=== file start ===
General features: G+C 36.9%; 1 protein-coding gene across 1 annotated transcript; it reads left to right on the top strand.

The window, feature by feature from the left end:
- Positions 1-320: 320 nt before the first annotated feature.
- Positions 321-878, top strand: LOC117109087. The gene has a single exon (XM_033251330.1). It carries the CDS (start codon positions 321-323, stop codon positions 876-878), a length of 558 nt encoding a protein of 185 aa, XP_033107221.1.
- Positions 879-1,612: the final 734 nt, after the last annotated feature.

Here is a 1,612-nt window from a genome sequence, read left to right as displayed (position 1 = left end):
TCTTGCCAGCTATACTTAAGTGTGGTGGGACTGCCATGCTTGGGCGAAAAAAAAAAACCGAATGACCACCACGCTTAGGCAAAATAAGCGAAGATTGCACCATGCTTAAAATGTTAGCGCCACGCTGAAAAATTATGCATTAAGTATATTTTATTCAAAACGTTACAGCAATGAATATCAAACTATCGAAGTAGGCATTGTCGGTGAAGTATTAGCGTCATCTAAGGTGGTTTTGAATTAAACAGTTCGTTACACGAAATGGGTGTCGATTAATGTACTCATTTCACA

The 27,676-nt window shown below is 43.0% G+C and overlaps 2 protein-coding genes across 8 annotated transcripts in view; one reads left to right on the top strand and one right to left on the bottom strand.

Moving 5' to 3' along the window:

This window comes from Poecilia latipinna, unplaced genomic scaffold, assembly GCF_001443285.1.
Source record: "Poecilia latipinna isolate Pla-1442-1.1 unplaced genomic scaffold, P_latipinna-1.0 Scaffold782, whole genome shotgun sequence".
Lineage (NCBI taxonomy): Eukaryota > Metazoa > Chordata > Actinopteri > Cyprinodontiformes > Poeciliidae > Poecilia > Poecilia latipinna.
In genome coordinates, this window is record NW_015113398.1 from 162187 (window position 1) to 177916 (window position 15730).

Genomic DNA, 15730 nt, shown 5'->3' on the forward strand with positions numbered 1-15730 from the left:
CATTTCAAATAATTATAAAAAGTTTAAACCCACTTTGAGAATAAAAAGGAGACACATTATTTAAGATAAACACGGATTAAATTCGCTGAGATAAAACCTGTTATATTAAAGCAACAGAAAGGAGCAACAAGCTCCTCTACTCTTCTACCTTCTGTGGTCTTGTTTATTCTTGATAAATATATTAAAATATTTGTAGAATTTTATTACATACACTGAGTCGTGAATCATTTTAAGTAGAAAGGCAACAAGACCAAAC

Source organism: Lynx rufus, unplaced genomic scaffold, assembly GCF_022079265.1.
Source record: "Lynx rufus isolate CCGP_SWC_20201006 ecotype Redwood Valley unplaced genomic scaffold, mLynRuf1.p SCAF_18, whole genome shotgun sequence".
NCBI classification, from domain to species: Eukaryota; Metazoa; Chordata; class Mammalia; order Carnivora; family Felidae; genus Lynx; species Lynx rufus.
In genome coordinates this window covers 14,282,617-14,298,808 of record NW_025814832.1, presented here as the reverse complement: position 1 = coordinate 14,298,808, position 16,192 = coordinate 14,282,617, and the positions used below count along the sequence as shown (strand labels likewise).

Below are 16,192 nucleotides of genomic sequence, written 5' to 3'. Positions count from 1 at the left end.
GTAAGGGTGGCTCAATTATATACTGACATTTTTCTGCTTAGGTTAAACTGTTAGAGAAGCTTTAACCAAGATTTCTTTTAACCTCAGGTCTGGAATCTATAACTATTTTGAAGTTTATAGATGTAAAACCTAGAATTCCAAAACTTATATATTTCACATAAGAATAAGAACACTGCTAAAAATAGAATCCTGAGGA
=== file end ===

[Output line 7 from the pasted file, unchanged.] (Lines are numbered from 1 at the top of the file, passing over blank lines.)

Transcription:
TCTTGCCAGCTATACTTAAGTGTGGTGGGACTGCCATGCTTGGGCGAAAAAAAAAAACCGAATGACCACCACGCTTAGGCAAAATAAGCGAAGATTGCACCATGCTTAAAATGTTAGCGCCACGCTGAAAAATTATGCATTAAGTATATTTTATTCAAAACGTTACAGCAATGAATATCAAACTATCGAAGTAGGCATTGTCGGTGAAGTATTAGCGTCATCTAAGGTGGTTTTGAATTAAACAGTTCGTTACACGAAATGGGTGTCGATTAATGTACTCATTTCACA